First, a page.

34.5% Tamil
17%
Preferred language
English
26% Dari
2%
Farsi
21%
* other countries of birth: Afghanistan, Algeria, Bangladesh, Burundi, Democratic Republic of Congo, Indonesia, Morocco, Pakistan, South Sudan, Sudan, Syria
Preliminary Results: Participants (2) · Most scored above the clinical cut-off on the HSCL (Anxiety: 84.5% Depression: 86% Total: 88%) · 47% had no previous experience with questionnaires · 31% had no previous experience with computers · 22% had the pen and paper form read to them by an interpreter
Preliminary Results:
Pen and Paper vs MultiCASI
Pen & Paper MultiCASI
Missing/invalid item responses
12
0
Average scores
Anxiety
2.6
2.5
Depression
2.6
2.6
Total
2.6
2.6
Subscale variability (SD)
Anxiety
0.68
0.67
Depression
0.65
0.61
Total
0.63
0.61
Internal consistency
Anxiety
0.88
0.90
(Cronbach's )
Depression
0.91
0.89
Total
0.94
0.94
· No significant differences between the questionnaires for
Average subscale scores
Proportion of clients categorised as clinical `cases'
Preliminary Results: Psychometric Analysis of HSCL via MultiCASI
· Alternate forms reliability Anxiety: r = 0.91 Depression: r = 0.94 Total: r = 0.92 · Test validity (taking paper form as "gold standard")
Subscale
Sensitivity
Specificity
Anxiety
92%
67%
Depression
100%
75%
Total
100%
86%
· ROC curve analysis
Subscale Area Under the Curve (95% CI) p value
Anxiety
0.888 ­ 1.000
<0.001
Depression
1.000 ­ 1.000
<0.001
Total
0.980 ­ 1.000
<0.001
Preliminary Results: Acceptability Comparing computer to pen & paper
15% 30%
55%
No difference/ don't know Prefer computer Prefer pen & paper
Comparing computer to staff member
10%
37%
53%
No difference/ don't know Prefer computer Prefer staff member
Conclusions Pilot · No significant differences between MC & PP in terms of test scores, reported problems, timing · Actual discomfort is lower than anticipated discomfort Current study · MC & PP are extremely similar in terms of test scores, variability and internal consistency · Alternate forms reliability is excellent · Specificity (ability to identify `true positives') is excellent · Sensitivity (ability to identify `true negatives') may be a little low for HSCL Anxiety (more data is needed) · Most participants either see no difference between MC and other modes, or prefer computers · More data is needed to examine influence of demographics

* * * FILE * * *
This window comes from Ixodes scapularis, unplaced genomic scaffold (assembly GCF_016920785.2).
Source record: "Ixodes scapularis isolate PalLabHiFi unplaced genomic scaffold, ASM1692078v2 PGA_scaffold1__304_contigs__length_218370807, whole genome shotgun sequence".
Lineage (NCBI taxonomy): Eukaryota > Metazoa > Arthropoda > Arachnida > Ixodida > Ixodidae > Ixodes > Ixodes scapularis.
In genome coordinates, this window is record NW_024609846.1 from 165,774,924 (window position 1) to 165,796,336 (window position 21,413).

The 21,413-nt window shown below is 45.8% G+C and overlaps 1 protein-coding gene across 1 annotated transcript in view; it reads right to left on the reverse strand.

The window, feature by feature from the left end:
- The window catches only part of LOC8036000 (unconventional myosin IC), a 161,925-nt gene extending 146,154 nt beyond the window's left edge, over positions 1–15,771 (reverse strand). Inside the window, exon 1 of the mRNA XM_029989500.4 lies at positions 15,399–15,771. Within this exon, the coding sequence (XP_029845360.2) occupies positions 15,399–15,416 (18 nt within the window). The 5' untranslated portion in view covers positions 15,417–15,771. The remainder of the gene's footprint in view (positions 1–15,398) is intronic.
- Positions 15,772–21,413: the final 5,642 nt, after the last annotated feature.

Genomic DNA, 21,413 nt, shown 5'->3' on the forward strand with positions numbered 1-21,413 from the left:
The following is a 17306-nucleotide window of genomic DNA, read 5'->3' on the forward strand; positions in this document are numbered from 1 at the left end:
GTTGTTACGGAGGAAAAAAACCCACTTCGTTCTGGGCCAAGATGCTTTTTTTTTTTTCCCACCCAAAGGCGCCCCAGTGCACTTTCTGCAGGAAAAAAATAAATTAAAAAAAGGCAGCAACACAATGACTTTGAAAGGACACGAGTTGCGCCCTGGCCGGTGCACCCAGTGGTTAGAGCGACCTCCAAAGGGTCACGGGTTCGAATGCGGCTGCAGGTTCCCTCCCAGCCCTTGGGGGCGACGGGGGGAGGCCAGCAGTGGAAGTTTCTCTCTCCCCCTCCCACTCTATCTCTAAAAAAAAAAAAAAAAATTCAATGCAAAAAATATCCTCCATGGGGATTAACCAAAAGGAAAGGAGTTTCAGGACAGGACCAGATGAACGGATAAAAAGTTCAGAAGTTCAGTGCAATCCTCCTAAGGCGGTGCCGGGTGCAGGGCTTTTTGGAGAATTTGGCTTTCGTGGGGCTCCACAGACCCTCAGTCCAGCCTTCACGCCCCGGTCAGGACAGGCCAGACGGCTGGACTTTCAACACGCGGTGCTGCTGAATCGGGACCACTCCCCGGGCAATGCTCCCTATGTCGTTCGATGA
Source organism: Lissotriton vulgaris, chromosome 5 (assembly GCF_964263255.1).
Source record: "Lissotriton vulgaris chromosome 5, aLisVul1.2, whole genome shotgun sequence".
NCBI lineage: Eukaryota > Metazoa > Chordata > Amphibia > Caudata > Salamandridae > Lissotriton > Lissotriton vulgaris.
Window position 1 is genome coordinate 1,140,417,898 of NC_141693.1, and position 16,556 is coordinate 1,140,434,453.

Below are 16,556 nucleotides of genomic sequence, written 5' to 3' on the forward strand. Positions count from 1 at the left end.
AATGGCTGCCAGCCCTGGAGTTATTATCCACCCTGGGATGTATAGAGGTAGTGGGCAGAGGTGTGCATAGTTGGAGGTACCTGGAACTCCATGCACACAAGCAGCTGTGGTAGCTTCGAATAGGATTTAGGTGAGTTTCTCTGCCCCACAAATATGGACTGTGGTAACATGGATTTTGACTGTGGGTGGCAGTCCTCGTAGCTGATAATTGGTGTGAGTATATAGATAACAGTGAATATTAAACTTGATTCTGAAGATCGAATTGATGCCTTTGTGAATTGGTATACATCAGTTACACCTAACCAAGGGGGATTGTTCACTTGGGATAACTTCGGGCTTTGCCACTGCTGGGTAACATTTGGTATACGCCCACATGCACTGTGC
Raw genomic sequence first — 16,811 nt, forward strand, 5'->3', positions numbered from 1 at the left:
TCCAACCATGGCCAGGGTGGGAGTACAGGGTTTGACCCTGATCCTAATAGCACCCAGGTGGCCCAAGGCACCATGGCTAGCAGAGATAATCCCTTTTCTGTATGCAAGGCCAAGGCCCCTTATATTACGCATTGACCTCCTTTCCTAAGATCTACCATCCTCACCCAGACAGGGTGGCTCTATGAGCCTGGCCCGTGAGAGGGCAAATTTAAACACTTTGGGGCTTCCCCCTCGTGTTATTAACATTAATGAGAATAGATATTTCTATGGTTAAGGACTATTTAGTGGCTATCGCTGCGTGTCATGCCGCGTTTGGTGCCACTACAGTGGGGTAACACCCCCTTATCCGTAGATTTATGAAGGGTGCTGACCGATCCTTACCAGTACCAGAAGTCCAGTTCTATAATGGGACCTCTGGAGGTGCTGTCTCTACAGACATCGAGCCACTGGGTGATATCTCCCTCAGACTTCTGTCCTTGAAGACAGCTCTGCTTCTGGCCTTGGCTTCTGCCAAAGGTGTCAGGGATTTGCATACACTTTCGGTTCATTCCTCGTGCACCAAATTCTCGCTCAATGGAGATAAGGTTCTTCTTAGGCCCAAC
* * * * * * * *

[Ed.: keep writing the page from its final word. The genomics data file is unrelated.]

future plans 1. Complete the multicentre procedural validation study 2. Develop a new, improved computer based assessment platform 3. Develop a new, culturally robust psychometric tool that addresses a larger number of presenting problems 4. Share 2 and 3 with IRCT members for free
CAMLAP Computer Administered Multi-Lingual Assessment Platform · Commissioned from original MultiCASI developer (Switzerland) · Estimated completion date: December 2017 · Improved compatibility with new operation systems · Modular design · More user-friendly · Full IP, so can be distributed to other centres for their own use
Acknowledgements
STARTTS validation study counsellors
Adnan Zagic Amy Luschwitz Dominica Dorning Emma Boles Gamal Dawlatly Hee Zee Lu James Malith Jo Haldane Jodie Birks Kat Mikhailouskaya
Kate Zughbi Katherine Theodor Marcel Abdelmasieh Nam-Hee Pellegrin Rebecca Wall Ross Predic Shivani Chavan Tess Reddel Winnie Kamakil